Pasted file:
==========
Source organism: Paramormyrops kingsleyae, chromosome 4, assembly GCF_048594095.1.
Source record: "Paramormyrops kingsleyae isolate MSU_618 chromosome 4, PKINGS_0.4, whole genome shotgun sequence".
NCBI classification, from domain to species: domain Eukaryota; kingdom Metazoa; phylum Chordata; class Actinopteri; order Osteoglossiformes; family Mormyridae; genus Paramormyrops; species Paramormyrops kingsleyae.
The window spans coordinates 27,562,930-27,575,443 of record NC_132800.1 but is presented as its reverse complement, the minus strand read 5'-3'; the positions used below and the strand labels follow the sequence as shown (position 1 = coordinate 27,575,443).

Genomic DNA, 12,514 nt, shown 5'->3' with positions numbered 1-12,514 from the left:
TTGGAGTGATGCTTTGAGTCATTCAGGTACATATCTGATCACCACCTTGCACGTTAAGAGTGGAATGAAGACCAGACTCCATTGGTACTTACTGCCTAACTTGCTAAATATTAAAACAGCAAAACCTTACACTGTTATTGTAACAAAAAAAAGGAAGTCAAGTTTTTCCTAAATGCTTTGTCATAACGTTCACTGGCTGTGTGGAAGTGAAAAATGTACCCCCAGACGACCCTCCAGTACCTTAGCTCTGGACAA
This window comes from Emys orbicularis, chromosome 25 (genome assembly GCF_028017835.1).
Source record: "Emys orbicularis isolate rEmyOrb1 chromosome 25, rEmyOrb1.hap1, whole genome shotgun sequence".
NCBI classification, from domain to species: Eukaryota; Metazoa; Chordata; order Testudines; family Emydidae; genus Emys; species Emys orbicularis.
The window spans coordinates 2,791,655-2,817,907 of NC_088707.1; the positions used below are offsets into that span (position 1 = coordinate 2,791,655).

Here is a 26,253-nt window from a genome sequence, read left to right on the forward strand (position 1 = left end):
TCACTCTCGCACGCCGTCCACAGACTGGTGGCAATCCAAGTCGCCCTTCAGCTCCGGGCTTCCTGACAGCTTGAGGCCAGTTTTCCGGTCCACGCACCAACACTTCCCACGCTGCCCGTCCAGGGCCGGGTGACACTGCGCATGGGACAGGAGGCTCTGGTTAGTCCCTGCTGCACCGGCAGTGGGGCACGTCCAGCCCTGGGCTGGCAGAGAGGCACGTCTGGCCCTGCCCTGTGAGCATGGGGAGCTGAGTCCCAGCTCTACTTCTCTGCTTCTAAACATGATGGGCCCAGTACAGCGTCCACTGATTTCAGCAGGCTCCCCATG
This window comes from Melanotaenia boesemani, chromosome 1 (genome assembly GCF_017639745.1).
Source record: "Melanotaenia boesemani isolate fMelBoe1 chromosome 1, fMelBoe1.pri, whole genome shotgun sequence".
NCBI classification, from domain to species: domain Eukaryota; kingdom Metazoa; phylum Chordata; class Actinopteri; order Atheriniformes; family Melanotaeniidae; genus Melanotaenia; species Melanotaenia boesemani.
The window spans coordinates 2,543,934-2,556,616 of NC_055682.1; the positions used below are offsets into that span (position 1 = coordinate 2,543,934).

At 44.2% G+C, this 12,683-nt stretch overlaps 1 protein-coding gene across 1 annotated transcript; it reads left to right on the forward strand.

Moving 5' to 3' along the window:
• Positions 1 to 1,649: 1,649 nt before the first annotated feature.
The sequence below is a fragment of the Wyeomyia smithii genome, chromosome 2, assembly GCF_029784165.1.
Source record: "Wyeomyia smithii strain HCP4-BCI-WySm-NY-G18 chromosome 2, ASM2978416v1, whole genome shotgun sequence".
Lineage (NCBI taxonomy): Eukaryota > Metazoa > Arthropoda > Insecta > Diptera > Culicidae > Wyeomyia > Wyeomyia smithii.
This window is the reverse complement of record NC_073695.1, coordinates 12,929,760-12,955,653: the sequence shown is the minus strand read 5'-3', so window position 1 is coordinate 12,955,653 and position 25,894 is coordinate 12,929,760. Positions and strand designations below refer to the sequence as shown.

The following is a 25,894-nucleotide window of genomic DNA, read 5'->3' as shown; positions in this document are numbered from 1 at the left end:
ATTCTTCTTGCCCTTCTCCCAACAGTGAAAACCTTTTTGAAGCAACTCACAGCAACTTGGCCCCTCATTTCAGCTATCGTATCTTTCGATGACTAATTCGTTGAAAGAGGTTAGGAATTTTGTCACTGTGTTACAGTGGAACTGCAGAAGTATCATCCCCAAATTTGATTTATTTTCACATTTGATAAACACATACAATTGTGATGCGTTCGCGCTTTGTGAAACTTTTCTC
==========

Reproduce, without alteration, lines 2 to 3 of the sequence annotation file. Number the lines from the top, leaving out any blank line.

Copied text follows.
Source record: "Paramormyrops kingsleyae isolate MSU_618 chromosome 4, PKINGS_0.4, whole genome shotgun sequence".
NCBI classification, from domain to species: domain Eukaryota; kingdom Metazoa; phylum Chordata; class Actinopteri; order Osteoglossiformes; family Mormyridae; genus Paramormyrops; species Paramormyrops kingsleyae.